You want to know: “Can I really keep everything I own if I file bankruptcy?”
A two-part answer:
1) Yes, you can, usually, keep those possessions that are all yours (you don’t owe any money on them).
2) Yes, you can, usually, keep those particular possessions on which you are making payments to a creditor (like your home or vehicle), IF you want to keep it them, AND are willing and able to meet certain conditions. (Hint: those conditions are usually lots better in bankruptcy than without one.)
In today’s blog I’ll get into the first part of that answer. I’ll get to the second part later.
Most people who file bankruptcy can keep what they own for two reasons: 1) exemptions and 2) Chapter 13 protections. I’m covering exemptions today.
Make no mistake: at the heart of bankruptcy is the basic principle that your debts are discharged—legally written off forever—in return for you giving all your assets to your creditors. Except you can keep any of your assets which fit within an exemption. As the saying goes, this exception swallows the rule. Most of the time, all assets are exempt and so debtors get a Chapter 7 discharge without giving anything to the trustee.
Exemptions are simply a list of the types and amounts of assets that are protected from your creditors, and thus from the Chapter 7 trustee acting for those creditors. But exemptions are anything but simple.
First, the Bankruptcy Code contains its set of federal exemptions, and each state also has its own exemptions. If you file a bankruptcy in certain states, you have a choice between using the federal exemptions and the state ones, while in other states you can only use the state exemptions. In states where you have a choice, picking which of the two exemption schemes is better for you is often not at all obvious and you need an experienced attorney to advise you.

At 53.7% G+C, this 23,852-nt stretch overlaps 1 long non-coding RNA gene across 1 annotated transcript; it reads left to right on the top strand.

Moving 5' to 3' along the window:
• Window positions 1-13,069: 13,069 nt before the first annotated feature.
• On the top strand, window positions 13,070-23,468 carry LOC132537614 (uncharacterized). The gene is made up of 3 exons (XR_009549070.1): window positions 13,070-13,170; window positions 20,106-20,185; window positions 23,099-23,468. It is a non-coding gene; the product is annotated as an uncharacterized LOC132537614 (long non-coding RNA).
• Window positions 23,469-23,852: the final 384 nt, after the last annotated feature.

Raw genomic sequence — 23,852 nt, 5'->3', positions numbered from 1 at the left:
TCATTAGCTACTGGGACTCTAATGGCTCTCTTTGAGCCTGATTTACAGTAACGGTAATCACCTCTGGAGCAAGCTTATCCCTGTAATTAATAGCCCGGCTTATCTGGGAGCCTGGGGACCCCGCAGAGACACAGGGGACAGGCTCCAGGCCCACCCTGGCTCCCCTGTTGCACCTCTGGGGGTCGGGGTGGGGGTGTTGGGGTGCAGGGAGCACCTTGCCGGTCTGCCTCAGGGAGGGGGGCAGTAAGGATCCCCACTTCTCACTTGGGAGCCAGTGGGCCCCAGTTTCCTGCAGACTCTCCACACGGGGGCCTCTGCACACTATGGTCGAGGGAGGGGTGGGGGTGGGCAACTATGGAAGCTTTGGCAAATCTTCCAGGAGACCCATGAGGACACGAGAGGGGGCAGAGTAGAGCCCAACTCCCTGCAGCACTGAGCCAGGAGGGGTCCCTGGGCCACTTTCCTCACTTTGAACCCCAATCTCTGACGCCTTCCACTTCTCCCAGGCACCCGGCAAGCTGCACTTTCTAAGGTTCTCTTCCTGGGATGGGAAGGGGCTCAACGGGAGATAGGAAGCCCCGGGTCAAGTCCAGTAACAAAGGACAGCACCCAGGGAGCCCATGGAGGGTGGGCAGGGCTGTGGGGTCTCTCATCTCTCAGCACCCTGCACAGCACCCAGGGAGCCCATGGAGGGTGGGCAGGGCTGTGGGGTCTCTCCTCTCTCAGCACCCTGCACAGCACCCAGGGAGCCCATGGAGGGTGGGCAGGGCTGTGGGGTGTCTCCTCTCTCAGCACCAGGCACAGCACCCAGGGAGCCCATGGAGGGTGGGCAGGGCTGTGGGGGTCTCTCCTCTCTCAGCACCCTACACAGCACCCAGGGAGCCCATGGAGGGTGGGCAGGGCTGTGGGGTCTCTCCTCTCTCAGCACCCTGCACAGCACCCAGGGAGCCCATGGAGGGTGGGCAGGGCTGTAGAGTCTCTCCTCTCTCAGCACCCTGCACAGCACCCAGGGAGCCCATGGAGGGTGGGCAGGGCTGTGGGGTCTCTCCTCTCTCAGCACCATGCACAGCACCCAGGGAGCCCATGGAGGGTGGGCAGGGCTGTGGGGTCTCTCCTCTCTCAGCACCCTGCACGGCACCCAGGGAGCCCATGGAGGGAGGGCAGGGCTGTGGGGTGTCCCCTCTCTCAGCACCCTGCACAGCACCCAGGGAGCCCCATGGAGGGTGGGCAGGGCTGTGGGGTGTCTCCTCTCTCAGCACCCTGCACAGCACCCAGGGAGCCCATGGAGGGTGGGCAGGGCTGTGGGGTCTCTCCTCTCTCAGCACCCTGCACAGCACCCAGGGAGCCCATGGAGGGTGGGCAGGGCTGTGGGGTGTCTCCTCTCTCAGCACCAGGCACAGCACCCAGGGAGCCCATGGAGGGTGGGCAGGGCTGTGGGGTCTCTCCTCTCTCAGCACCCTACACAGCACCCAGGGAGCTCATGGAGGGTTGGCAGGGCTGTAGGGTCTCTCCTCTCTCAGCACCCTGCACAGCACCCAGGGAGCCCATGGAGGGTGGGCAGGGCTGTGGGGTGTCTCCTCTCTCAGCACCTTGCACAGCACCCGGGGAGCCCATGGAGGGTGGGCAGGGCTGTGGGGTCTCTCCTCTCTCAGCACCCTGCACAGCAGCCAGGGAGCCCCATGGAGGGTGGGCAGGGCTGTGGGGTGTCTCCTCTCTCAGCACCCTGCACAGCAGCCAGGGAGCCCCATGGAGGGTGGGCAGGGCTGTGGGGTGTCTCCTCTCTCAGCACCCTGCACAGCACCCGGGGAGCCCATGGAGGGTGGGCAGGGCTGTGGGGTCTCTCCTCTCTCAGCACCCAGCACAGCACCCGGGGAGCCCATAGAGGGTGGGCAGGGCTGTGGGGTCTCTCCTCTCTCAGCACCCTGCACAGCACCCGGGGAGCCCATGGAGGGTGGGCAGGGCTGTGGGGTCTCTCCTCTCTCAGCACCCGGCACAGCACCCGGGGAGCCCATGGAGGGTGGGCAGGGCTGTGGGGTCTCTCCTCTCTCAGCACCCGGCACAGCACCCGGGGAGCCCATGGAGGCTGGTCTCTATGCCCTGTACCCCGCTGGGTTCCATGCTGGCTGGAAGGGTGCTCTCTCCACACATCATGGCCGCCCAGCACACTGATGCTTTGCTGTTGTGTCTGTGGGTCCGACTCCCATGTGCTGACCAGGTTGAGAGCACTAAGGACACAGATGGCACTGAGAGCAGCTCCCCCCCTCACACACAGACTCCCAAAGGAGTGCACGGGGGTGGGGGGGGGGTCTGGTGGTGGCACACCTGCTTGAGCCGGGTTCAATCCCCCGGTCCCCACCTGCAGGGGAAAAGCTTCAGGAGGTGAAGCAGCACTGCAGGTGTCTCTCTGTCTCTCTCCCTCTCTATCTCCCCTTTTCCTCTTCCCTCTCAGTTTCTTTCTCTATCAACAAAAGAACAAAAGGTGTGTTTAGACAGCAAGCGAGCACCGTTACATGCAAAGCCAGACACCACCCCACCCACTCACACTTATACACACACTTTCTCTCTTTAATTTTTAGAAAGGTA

Second, if you have moved relatively recently from another state, you may have to use the exemption rules of your prior state. Because different state’s rules can differ wildly, thousands of dollars can be at stake depending on what day your bankruptcy is filed.
Third, once you know which set of exemptions apply to you, whether any of your particular assets is covered by an exemption, and thus protected from your creditors, is often not clear. The exemption statues were often written many decades ago, use archaic language, and have a whole history of court ruling to interpret what they include. Plus the local trustees often have unwritten rules about how they interpret the exemption categories in practice. So, determining whether an asset is exempt or not is often much, much more than checking down a list of exemptions. By way of example, if you and your spouse each have one vehicle that you use for getting to work, and a third one used by your 18-year-old to get back and forth to school, will your vehicle exemption cover all three vehicles? Under what circumstances?
So navigating through exemptions can be much more complicated than it looks, and is one of the most important services provided by a bankruptcy attorney.
The fact remains that among most people who do end up filing a Chapter 7 bankruptcy case, everything they own DOES fit within the exemptions. So the bankruptcy trustee takes nothing from them.
But what if you DO own one or more assets which do not fit any of the available exemptions? How can those still be protected through a Chapter 13 case? I cover that in my next blog.